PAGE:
Posted: September 11, 2008
New computer simulations suggest that the massive valley networks that define the surface of Mars could have been carved out by recurrent flooding rather than a short-lived catastrophic event.
"Our results argue for liquid water being stable at the surface of
Although the presence of water on Mars has been widely debated for many decades, it is only in recent years that NASA has acquired the high-resolution topographic data needed to definitively prove that the massive valley networks, thought to have formed over 3.5 billion years ago, were the result of action from rain and runoff. The mechanism for flooding, however, is much debated, and some studies based on climate models have suggested that catastrophic events such as asteroid impacts could have created sudden warm, wet conditions on Mars, causing massive deluges lasting for periods of hundreds to thousands of years.
On the southern Highlands of Mars, ancient river valley networks carve the surface. Parana Valles dominates one such valley network and cuts across a region roughly the size of California (frame A). New computer models test different climate scenarios on surfaces constructed to mimic Mars over 4 billion years ago before the valleys formed (B). Models that recreate a climate similar to ones found on Earth's deserts, with intermittent floods and long dry spells, recreate the valley networks over time periods
But in the new study, which focuses on one particular area of Mars – the valley networks near the Parana Basin – researchers show that catastrophic flooding would result in features not reflected by the martian landscape.
"Our research finds that these catastrophic anomalies would be so humid and wet there would be breaching of the craters," says Barnhart. “As the craters overflowed, exit breaches would cut into the crater rim, a feature we rarely see on Mars and one that isn't present near Parana Basin. The precipitation needs to be seasonal or periodic, so that there are periods of evaporation and infiltration, otherwise the craters overflow."
In order to reach this conclusion the researchers used a landform evolution model and ran over 70 simulations to determine how the surface of Mars would evolve under different climate conditions. “If we ran simulations in which these high discharges were continuous, the valley networks would form no problem, but many if not all of the craters would fill and overflow,” Barnhart tells Astronomy Now. Therefore, the authors conclude, the valleys could not have formed continuously in one or a few deluge-style scenarios.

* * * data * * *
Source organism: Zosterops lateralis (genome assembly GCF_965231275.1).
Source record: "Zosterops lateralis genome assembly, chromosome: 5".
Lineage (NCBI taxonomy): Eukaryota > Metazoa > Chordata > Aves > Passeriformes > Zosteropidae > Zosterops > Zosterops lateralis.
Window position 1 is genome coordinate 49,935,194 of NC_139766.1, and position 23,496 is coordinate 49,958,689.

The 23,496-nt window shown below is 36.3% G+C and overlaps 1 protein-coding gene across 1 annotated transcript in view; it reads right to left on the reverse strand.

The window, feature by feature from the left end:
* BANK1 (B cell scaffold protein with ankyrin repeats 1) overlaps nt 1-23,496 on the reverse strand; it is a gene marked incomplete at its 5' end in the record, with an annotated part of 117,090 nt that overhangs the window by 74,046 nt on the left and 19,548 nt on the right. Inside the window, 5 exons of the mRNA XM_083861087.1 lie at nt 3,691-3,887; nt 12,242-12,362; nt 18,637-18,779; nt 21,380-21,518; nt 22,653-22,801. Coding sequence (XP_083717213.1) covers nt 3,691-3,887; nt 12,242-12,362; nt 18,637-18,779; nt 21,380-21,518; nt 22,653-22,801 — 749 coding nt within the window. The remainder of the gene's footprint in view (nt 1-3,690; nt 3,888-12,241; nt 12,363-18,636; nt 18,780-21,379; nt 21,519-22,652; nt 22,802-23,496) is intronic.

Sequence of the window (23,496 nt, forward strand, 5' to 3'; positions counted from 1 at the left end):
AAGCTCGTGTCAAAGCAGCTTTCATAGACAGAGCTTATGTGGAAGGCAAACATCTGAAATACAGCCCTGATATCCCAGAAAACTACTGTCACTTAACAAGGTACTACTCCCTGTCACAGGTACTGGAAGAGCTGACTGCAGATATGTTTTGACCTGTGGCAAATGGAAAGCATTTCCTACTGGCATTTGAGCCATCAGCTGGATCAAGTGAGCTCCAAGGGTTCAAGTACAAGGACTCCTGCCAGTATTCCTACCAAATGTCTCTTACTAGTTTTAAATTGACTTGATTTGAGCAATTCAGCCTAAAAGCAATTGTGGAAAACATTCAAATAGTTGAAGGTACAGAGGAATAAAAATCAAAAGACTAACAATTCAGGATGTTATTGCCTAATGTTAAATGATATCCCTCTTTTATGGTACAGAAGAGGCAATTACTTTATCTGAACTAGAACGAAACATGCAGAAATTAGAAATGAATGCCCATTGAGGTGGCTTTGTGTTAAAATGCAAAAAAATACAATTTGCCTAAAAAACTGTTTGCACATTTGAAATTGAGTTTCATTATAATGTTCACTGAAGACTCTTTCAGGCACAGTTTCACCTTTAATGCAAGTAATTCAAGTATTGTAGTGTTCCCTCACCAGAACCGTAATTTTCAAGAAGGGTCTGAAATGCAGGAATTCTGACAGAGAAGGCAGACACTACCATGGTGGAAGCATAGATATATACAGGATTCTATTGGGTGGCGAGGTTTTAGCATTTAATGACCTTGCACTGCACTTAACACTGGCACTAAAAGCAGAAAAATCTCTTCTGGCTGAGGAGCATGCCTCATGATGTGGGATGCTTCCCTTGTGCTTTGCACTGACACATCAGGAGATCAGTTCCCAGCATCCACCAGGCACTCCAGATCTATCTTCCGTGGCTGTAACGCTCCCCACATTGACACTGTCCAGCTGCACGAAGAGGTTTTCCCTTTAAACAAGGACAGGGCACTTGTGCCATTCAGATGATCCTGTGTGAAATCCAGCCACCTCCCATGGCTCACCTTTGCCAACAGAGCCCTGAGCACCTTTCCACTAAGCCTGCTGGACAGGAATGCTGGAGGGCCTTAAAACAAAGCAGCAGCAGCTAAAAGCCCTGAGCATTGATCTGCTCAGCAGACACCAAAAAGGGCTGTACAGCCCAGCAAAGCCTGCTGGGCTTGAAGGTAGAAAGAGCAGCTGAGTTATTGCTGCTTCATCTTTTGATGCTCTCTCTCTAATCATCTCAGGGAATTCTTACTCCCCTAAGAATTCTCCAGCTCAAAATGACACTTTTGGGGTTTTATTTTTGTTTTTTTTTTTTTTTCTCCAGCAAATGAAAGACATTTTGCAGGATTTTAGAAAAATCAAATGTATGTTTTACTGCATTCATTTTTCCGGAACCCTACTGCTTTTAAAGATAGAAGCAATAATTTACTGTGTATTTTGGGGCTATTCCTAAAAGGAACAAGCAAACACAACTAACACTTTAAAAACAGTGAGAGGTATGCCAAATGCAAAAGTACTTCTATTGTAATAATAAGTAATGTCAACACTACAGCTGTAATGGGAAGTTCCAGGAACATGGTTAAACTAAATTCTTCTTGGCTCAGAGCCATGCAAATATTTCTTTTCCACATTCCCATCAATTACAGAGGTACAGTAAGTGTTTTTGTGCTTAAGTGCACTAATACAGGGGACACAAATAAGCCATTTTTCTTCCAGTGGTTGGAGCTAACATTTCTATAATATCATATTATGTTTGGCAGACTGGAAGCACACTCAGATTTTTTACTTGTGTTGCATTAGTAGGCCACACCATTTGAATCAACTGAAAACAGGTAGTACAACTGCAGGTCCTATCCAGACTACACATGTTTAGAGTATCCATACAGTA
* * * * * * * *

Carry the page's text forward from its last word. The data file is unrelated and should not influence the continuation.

The authors also compared the timescales required to make similar valley conditions on the Earth with those seen on Mars, and find that for Earth’s arid regions where rainfall occurs just two percent of the year, valley formation takes at least 10,000 years. “This creates a surface that more closely resembles the actual surface of Mars,” says Barnhart.
The authors also comment that 10,000 years is a lower limit, and that valley formation could have taken a lot longer if the valley forming discharge events were much less frequent.
The authors hope that future climate models and spacecraft observations will help to resolve the issue of how exactly the valley networks came to be, but they do have an upper limit: most planetary scientists agree that valley network formation ceased around 3.7 to 3.9 billion years ago, meaning that the valleys had to form within a few 100 million years.
A paper describing the findings has been accepted for publication in the Journal of Geophysical Research - Planets.
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